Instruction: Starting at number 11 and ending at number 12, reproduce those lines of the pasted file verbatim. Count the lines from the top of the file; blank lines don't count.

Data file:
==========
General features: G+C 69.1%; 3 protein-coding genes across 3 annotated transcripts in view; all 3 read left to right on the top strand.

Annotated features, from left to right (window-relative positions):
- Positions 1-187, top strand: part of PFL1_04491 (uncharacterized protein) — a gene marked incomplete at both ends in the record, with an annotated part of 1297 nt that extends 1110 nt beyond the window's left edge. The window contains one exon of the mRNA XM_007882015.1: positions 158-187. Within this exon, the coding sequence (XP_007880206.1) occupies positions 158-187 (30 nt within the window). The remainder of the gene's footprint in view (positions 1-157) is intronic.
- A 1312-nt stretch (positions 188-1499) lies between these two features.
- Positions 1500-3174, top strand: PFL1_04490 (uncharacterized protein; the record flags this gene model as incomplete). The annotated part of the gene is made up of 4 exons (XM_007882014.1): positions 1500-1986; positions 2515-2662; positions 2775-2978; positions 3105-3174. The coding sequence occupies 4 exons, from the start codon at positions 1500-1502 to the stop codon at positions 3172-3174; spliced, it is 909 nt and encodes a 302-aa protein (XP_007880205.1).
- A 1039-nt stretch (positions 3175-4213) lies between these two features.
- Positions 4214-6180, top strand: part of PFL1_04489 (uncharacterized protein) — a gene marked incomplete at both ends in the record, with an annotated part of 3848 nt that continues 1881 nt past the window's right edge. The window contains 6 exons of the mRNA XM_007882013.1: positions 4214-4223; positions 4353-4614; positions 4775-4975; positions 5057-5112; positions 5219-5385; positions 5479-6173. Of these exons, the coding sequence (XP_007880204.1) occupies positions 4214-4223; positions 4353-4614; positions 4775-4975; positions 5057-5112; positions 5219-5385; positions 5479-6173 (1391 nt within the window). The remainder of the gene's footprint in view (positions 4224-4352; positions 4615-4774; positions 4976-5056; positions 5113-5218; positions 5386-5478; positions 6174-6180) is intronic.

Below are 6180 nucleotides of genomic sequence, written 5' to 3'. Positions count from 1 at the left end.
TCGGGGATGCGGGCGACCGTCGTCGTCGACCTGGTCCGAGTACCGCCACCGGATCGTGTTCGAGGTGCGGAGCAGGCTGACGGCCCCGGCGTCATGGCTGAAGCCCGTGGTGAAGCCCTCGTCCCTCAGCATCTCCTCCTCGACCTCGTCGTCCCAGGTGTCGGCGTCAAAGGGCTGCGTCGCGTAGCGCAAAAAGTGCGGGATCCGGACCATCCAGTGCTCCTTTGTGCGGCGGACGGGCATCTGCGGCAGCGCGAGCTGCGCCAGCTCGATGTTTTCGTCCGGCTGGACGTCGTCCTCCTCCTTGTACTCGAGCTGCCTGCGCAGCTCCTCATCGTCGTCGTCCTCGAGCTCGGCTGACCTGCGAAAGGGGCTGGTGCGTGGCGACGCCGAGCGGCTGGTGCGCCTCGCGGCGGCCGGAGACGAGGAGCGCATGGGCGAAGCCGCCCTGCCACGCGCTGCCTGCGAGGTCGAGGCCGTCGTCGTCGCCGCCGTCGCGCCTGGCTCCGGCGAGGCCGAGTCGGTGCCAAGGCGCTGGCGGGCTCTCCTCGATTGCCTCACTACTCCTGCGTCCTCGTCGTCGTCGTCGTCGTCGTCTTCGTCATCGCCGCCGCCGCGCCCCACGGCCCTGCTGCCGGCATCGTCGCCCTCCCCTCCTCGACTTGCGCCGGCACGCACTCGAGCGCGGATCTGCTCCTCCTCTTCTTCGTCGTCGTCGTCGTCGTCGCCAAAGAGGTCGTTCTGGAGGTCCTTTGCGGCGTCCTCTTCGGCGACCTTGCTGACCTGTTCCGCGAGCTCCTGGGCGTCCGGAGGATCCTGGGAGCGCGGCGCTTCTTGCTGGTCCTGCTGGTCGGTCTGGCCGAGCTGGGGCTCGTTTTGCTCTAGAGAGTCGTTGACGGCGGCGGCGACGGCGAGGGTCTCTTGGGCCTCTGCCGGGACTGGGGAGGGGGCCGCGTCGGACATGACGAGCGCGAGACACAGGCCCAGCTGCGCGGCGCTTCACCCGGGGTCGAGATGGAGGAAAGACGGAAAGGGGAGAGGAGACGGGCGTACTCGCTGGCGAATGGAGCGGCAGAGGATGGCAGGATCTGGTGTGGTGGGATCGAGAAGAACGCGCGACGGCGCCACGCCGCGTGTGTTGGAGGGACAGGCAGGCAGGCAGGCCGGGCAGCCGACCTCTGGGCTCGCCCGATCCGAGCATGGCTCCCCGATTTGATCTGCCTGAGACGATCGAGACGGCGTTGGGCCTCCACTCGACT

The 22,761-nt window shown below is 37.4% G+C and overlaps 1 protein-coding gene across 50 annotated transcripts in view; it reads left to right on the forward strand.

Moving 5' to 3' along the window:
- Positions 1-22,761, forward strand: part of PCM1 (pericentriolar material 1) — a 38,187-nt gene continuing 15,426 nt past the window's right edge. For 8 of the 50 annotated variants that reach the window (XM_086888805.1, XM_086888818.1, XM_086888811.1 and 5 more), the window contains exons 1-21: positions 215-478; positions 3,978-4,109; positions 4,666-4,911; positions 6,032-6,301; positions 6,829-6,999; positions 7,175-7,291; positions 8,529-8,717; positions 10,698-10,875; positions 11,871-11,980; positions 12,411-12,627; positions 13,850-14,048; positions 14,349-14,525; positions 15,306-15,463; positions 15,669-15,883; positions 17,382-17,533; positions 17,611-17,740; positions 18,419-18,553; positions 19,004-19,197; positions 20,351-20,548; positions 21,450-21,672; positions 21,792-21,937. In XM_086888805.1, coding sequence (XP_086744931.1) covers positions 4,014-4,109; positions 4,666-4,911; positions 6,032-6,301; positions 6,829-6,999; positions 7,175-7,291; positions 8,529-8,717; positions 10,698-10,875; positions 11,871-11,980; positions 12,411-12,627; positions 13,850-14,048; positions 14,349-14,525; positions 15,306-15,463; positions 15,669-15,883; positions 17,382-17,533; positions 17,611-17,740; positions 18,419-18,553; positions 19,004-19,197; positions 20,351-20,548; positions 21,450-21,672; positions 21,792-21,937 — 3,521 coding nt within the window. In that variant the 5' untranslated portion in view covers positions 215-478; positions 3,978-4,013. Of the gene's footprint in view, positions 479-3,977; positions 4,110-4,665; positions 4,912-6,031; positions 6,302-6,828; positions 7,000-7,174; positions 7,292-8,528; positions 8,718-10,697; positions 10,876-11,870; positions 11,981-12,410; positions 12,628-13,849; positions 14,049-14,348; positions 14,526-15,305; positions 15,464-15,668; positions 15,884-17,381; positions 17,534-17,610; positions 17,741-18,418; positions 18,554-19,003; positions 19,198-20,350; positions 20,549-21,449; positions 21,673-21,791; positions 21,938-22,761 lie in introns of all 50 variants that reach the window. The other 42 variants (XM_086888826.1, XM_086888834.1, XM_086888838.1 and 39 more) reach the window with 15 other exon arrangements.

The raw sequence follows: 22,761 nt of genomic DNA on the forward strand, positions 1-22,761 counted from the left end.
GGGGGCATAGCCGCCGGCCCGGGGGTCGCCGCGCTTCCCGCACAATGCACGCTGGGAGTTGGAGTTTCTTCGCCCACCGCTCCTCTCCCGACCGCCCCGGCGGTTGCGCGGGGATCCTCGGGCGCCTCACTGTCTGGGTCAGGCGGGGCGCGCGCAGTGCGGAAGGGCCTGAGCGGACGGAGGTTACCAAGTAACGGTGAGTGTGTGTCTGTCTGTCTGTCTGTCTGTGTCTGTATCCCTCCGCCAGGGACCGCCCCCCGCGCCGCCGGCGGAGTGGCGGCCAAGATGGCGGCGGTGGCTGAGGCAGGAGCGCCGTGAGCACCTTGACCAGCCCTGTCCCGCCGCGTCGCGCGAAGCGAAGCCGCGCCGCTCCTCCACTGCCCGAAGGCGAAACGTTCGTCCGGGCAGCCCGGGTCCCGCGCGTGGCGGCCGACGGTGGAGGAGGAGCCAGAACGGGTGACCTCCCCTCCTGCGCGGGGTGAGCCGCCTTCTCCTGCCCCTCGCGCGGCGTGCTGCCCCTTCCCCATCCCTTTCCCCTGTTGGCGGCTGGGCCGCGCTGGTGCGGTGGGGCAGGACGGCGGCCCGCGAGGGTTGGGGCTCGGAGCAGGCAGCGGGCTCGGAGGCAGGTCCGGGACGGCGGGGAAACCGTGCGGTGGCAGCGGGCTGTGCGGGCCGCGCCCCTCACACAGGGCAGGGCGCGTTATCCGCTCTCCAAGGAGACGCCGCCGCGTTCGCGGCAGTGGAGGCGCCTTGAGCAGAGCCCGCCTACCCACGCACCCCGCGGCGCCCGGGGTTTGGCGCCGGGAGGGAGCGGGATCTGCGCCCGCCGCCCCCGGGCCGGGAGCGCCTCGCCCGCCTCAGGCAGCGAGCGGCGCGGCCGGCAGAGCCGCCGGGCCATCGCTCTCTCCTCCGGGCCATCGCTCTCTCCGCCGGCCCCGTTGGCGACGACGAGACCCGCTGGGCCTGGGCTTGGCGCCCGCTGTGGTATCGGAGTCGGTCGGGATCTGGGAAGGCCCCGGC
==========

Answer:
Moving 5' to 3' along the window:
- Positions 1-22,761, forward strand: part of PCM1 (pericentriolar material 1) — a 38,187-nt gene continuing 15,426 nt past the window's right edge. For 8 of the 50 annotated variants that reach the window (XM_086888805.1, XM_086888818.1, XM_086888811.1 and 5 more), the window contains exons 1-21: positions 215-478; positions 3,978-4,109; positions 4,666-4,911; positions 6,032-6,301; positions 6,829-6,999; positions 7,175-7,291; positions 8,529-8,717; positions 10,698-10,875; positions 11,871-11,980; positions 12,411-12,627; positions 13,850-14,048; positions 14,349-14,525; positions 15,306-15,463; positions 15,669-15,883; positions 17,382-17,533; positions 17,611-17,740; positions 18,419-18,553; positions 19,004-19,197; positions 20,351-20,548; positions 21,450-21,672; positions 21,792-21,937. In XM_086888805.1, coding sequence (XP_086744931.1) covers positions 4,014-4,109; positions 4,666-4,911; positions 6,032-6,301; positions 6,829-6,999; positions 7,175-7,291; positions 8,529-8,717; positions 10,698-10,875; positions 11,871-11,980; positions 12,411-12,627; positions 13,850-14,048; positions 14,349-14,525; positions 15,306-15,463; positions 15,669-15,883; positions 17,382-17,533; positions 17,611-17,740; positions 18,419-18,553; positions 19,004-19,197; positions 20,351-20,548; positions 21,450-21,672; positions 21,792-21,937 — 3,521 coding nt within the window. In that variant the 5' untranslated portion in view covers positions 215-478; positions 3,978-4,013. Of the gene's footprint in view, positions 479-3,977; positions 4,110-4,665; positions 4,912-6,031; positions 6,302-6,828; positions 7,000-7,174; positions 7,292-8,528; positions 8,718-10,697; positions 10,876-11,870; positions 11,981-12,410; positions 12,628-13,849; positions 14,049-14,348; positions 14,526-15,305; positions 15,464-15,668; positions 15,884-17,381; positions 17,534-17,610; positions 17,741-18,418; positions 18,554-19,003; positions 19,198-20,350; positions 20,549-21,449; positions 21,673-21,791; positions 21,938-22,761 lie in introns of all 50 variants that reach the window. The other 42 variants (XM_086888826.1, XM_086888834.1, XM_086888838.1 and 39 more) reach the window with 15 other exon arrangements.